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reduce() JavaScript Array Method – Explained with Examples

Whenever you use reduce() on an array, the method uses its function argument to reduce its calling array's items to a single value.

note
  • Any function you provide as reduce()'s argument will get called on each item in the calling array.
  • A calling array is an array on which you used reduce(). So, in bestColorsList.reduce(func), bestColorsList is the calling array.

Here's an example:

const numbers = [1, 2, 3, 4];

numbers.reduce(function(accumulator, currentItem) {
return accumulator + currentItem;
});

// The invocation above will return:
10

Try it on StackBlitz

In the snippet above, we used the reduce() method to sum up all the values inside the numbers array. Thereby reducing the calling array's content to a single value—that is, 10.

The reduce() method does its reduction by executing its function argument once for each item of the calling array.

The value returned after each execution gets stored in the function's accumulator parameter.

Here's another example:

const numbers = [56, 1, 2, 3];

numbers.reduce(function(accumulator, currentItem) {
return accumulator - currentItem;
});

// The invocation above will return:
50

Try it on StackBlitz

The snippet above used the reduce() method to deduct all the values inside the numbers array. Thereby reducing the calling array's content to a single value—that is, 50.

Syntax of the reduce() Method

Here is reduce()'s syntax:

array.reduce(callback, initialValue)

The snippet above shows that reduce() accepts two arguments: a callback function and an initial value.

Argument 1: callback

A function is the first argument accepted by the reduce() method. It is a required argument containing the code you want the computer to invoke for each item of the calling array.

Keep in mind that reduce()'s function argument accepts four parameters: accumulator, currentItem, index, and an array.

array.reduce((accumulator, currentItem, index, array) => {
// Code to run for each item of the calling array
})
note

() => {...} is an arrow function shorthand for function () {...}.

Parameter 1: accumulator

The accumulator parameter is required. It accumulates the values returned each time the computer invokes the callback argument on each item of the calling array.

Parameter 2: currentItem

The currentItem parameter is required. It represents the current calling array's item the computer is currently processing.

Parameter 3: index

The index parameter is optional. It represents the index number of the item the computer is currently processing.

Parameter 4: array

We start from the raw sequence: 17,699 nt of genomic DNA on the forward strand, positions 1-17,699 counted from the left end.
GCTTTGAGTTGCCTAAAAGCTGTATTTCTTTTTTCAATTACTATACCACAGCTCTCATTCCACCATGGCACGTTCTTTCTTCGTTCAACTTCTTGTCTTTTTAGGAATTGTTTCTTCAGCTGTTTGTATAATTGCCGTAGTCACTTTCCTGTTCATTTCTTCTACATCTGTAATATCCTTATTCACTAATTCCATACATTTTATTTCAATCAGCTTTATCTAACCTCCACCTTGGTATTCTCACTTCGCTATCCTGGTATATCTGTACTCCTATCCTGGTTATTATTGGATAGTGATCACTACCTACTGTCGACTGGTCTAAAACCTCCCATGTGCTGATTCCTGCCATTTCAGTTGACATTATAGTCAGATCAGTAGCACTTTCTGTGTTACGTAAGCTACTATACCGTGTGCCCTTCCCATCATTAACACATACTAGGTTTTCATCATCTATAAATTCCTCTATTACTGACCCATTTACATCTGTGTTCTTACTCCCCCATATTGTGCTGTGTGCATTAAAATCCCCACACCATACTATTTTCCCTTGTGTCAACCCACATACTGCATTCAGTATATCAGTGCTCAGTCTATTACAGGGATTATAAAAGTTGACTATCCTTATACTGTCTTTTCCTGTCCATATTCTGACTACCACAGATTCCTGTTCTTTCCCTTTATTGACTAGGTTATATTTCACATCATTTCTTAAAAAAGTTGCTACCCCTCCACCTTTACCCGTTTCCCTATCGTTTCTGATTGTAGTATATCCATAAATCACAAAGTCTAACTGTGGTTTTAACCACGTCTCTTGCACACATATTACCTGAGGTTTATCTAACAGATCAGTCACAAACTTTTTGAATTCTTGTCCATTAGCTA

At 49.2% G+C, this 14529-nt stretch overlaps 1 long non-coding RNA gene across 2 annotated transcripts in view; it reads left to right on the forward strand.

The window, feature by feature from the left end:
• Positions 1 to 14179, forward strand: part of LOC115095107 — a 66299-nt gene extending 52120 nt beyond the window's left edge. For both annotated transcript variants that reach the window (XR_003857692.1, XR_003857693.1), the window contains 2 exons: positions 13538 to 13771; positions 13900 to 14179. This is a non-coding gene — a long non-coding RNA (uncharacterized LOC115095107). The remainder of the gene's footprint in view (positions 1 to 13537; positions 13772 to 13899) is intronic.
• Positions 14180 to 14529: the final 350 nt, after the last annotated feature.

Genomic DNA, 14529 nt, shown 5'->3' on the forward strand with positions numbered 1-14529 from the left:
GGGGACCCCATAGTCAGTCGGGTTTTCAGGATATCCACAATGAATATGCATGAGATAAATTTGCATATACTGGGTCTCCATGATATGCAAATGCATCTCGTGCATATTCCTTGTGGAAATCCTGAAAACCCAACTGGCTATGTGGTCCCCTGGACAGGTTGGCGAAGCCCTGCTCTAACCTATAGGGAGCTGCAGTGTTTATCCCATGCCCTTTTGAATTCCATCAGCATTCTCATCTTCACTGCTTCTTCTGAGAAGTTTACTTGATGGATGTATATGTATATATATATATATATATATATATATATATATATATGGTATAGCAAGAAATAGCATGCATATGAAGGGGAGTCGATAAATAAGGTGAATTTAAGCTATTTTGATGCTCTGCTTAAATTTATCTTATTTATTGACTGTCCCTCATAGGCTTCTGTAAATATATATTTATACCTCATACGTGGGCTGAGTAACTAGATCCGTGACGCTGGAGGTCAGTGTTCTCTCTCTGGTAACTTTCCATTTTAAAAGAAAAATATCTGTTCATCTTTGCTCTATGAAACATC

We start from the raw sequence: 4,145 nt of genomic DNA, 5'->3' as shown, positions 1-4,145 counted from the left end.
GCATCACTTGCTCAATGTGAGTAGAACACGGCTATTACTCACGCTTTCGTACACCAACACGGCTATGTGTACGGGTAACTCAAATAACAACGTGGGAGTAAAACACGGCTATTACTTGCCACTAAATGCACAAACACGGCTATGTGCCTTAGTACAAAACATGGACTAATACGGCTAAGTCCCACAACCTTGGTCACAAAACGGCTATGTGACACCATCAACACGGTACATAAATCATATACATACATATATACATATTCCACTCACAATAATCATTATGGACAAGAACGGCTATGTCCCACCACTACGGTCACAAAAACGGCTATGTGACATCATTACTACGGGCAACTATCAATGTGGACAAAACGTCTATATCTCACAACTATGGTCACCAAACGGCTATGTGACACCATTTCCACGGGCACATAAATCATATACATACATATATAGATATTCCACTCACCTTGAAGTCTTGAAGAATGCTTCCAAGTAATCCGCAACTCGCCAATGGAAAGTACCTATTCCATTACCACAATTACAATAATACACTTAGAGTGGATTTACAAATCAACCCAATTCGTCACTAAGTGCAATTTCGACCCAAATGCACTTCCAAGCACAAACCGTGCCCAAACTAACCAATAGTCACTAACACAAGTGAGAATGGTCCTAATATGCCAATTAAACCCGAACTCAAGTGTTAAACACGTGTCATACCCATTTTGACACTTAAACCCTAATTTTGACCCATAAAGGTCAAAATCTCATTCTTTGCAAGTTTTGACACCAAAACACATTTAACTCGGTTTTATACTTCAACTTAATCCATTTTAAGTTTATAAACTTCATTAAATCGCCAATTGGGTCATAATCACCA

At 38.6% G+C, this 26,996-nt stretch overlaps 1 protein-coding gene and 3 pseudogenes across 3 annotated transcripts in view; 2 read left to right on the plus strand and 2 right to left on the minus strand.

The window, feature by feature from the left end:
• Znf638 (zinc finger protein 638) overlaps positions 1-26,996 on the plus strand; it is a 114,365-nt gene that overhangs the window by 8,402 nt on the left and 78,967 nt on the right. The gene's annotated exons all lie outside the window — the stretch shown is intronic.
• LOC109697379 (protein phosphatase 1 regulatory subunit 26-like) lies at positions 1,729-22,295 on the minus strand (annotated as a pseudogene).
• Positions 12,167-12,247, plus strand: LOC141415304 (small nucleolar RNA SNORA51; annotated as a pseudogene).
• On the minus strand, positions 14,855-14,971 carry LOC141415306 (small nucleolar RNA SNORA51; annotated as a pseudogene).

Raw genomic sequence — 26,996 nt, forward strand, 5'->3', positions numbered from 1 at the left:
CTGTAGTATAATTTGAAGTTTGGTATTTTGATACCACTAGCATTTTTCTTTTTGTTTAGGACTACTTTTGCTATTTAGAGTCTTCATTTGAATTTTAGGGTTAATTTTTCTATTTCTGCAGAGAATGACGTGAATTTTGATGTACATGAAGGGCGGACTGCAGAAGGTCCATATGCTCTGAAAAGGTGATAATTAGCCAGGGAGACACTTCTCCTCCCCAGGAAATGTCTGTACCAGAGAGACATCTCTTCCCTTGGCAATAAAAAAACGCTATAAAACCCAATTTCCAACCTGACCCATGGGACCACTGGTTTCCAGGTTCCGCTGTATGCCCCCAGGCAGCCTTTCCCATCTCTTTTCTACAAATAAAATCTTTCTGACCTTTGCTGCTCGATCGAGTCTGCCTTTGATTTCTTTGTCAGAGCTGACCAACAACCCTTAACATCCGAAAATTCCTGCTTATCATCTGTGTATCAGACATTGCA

The array parameter is also optional. It represents the calling array.

note
  • You can rename the accumulator, currentItem, index, and array parameters to anything you prefer.
  • The computer will invoke reduce()'s function argument only once for each item inside the calling array. The invocation will be in the order of the array items from left to right.
  • reduce() does not change the original array. (Although you can do so with the callback argument.)

Argument 2: initialValue

An initialValue is the second argument accepted by the reduce() method. It is an optional argument representing the first value you want to use as the accumulator parameter's initial value.

callingArray.reduce(function(accumulator, currentItem, index, array) {}, initialValue)

Suppose you omit the initialValue argument. In that case, reduce() will use the calling array's first value as the accumulator parameter's initial value. And the array's second value will get used as the currentItem parameter's first value.

note

It is always better to provide an initialValue—even if that value is 0. By so doing, you will avoid unexpected results.

reduce() with an initialValue vs. reduce() without an initialValue

Whenever you provide an initialValue argument, the index counting will begin from the calling array's first item.

Here's an example:

const numbers = [10, 20, 30, 40];

numbers.reduce(function(accumulator, currentItem, index) {
console.log(`The current item (${currentItem}) is on index ${index}`);
return accumulator + currentItem;
}, 500);

// The invocation above will return:
"The current item (10) is on index 0"
"The current item (20) is on index 1"
"The current item (30) is on index 2"
"The current item (40) is on index 3"
600

Try it on StackBlitz

Whenever you omit the initialValue argument, the index counting will begin from the calling array's second item.

The index counting will start from the calling array's second value because reduce() will use the first item as the initial accumulator parameter.

Here's an example:

const numbers = [10, 20, 30, 40];

numbers.reduce(function(accumulator, currentItem, index) {
console.log(`The current item (${currentItem}) is on index ${index}`);
return accumulator + currentItem;
});

// The invocation above will return:
"The current item (20) is on index 1"
"The current item (30) is on index 2"
"The current item (40) is on index 3"
100

Try it on StackBlitz

Note that the reduce() method is not only for addition and subtraction. For instance, you can use it to flatten nested arrays.

Here's an example:

const nestedArrays = [[20, 30], ["Code", "Sweetly"], [true, "Grace"]];

nestedArrays.reduce(function(accumulator, currentItem) {
return [...accumulator, ...currentItem];
}, []);

// The invocation above will return:
[20, 30, "Code", "Sweetly", true, "Grace"]

Try it on StackBlitz

The snippet above used the spread operator (...) to expand the accumulator and the currentItem parameters into a new array.

In other words, each time reduce()'s callback gets executed on the nested arrays, the spread operator will expand the accumulator and the currentItem's content into the new array.

Overview

reduce() uses its function argument to reduce its calling array's items to a single value.

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